1. Relevance for the poorest people in the poorest countries. Without electricity and connectivity, the most marginalised people and communities are not going to benefit from the potential of ICTs, be they mobile or otherwise! While many argued that it is merely a matter of time before everyone everywhere is connected, Adrian Godfrey from the GSMA noted that, although there are more SIM card registrations than there are people in the world, only just under half of the world’s population have their own access to mobile devices. Against this background, David Coltart, the former Minister of Education in Zimbabwe, emphasised the critical financial and infrastructure constraints facing educationalists in many of the world’s poorest countries, especially in Africa.
  2. The need to work closely with teachers. Teachers are central to the learning process and the general consensus was that they have to be involved at the heart of initiatives designed to introduce technology into education. Whilst it was recognised that people can indeed learn using the Internet on their mobile devices without any teacher involvement, it was also argued most strongly that we have to focus on pedagogy and the role of teachers in using technology in the classroom. This is not just to do with the way we teach, but also with what we teach. As Miguel Nussbaum commented, we have to ensure that teachers are trained to be collaborative, interdependent and seeking common goals. The pedagogy has to come before the technology!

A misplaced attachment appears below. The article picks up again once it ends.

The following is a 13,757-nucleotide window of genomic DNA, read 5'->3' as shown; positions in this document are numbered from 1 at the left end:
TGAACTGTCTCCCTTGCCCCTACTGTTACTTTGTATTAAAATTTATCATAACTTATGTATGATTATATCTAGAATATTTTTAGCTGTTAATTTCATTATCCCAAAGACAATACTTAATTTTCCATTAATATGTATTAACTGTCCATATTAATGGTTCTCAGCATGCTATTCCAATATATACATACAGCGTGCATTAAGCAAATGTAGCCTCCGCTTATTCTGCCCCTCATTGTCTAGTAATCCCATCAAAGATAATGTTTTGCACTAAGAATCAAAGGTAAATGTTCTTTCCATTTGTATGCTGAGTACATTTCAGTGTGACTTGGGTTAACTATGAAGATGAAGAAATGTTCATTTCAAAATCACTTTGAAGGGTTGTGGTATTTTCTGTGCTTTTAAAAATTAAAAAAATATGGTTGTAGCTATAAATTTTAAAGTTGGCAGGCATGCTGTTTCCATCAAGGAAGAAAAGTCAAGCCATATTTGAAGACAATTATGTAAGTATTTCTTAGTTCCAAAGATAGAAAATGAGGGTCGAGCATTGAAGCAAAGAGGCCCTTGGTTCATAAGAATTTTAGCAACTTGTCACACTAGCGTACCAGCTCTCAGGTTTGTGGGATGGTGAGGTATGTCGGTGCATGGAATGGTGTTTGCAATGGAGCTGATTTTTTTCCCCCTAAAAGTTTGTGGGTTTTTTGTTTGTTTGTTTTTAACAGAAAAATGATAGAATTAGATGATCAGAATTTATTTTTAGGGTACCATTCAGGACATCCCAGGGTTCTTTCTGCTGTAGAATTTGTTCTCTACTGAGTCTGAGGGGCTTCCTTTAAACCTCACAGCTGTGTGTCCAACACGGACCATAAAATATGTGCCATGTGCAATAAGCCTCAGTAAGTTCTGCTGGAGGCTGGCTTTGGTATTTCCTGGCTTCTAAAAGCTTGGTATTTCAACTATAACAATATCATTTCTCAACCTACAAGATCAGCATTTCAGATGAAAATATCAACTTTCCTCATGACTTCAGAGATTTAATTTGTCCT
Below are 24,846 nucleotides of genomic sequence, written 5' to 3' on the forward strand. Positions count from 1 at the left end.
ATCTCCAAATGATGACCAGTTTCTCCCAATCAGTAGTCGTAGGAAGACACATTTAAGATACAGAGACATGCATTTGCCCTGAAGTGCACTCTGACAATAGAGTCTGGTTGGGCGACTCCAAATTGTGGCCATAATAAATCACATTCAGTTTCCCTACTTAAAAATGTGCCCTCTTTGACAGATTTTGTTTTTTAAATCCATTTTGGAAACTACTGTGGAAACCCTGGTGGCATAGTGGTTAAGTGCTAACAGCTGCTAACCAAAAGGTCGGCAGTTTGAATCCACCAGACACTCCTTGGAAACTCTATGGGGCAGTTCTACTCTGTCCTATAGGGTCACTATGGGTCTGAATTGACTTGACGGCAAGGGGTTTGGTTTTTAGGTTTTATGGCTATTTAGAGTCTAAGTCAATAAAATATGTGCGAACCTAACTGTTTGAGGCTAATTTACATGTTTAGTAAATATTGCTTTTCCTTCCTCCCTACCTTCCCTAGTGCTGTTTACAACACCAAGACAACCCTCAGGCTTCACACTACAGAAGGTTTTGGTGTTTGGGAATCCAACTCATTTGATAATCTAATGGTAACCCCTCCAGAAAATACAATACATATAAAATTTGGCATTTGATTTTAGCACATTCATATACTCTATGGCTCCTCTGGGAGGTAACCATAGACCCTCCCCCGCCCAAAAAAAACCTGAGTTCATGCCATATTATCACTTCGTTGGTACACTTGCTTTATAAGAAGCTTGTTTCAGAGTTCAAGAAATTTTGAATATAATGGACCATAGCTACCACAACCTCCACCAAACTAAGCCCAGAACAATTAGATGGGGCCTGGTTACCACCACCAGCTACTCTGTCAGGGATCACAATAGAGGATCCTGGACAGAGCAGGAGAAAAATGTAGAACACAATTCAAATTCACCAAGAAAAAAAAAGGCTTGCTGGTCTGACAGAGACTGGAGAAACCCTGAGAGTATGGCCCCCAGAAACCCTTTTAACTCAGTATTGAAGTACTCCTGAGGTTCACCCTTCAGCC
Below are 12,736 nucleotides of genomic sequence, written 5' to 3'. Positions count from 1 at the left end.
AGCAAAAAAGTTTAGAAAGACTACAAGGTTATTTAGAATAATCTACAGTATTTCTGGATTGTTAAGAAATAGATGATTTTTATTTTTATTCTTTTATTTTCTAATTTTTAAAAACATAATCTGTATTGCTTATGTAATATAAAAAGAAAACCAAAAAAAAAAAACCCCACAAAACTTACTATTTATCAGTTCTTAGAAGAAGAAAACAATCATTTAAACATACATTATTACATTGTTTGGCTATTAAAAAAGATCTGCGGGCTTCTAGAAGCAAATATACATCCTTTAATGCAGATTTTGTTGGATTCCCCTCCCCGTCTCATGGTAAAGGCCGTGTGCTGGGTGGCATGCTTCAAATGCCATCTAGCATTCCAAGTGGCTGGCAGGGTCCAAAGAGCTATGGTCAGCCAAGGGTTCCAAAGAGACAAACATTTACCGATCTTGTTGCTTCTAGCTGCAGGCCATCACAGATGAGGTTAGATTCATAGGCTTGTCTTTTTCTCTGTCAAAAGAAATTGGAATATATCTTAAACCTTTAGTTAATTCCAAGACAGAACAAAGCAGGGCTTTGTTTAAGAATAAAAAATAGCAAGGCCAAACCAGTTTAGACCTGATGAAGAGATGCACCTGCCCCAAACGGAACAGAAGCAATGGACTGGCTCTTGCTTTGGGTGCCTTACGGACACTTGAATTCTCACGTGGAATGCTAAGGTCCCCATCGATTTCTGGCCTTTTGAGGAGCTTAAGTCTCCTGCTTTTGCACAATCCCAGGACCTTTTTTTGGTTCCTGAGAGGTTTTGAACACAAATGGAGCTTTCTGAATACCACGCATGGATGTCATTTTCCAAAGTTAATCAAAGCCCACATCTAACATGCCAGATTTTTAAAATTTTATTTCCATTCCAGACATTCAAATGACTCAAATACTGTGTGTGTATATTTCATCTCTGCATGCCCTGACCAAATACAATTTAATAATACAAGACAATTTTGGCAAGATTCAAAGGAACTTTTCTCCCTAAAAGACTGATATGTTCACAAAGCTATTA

3. The power of assessment and the curriculum. Closely linked to the discussion of the role of teachers and pedagogy were comments about the power of assessment. For some, we need to change the ways in which learning is assessed if we are truly to benefit from the opportunities offered by mobile technologies; as long as we ‘test’ in traditional ways, pupils will not be able to take advantage of all the opportunities for collaboration and interaction offered by mobiles. For others, it was the curriculum that matters most, on the grounds that assessment usually follows the requirements of the curriculum.
  4. The interests underlying the introduction of mobile technologies in the classroom. My main contribution fell largely on deaf ears, but I do believe that in understanding these processes we have to understand the interests underlying the introduction of such technologies into the classroom. This is primarily driven by the interests of capital, and the need for companies to generate the maximum profits from their investments in digital technologies. Operators need to draw traffic through their networks, and if people can be encouraged to use these to gain useful learning resources, and network better with their peers, then this has to be a good thing. For content providers, mobiles offer a huge opportunity for generating additional revenue. Until we understand these interests, and realise that they are not driven primarily by pedagogy and the learning needs of pupils, then we will continue to be bemused by the failure of ICTs to transform the learning outcomes of formal educational systems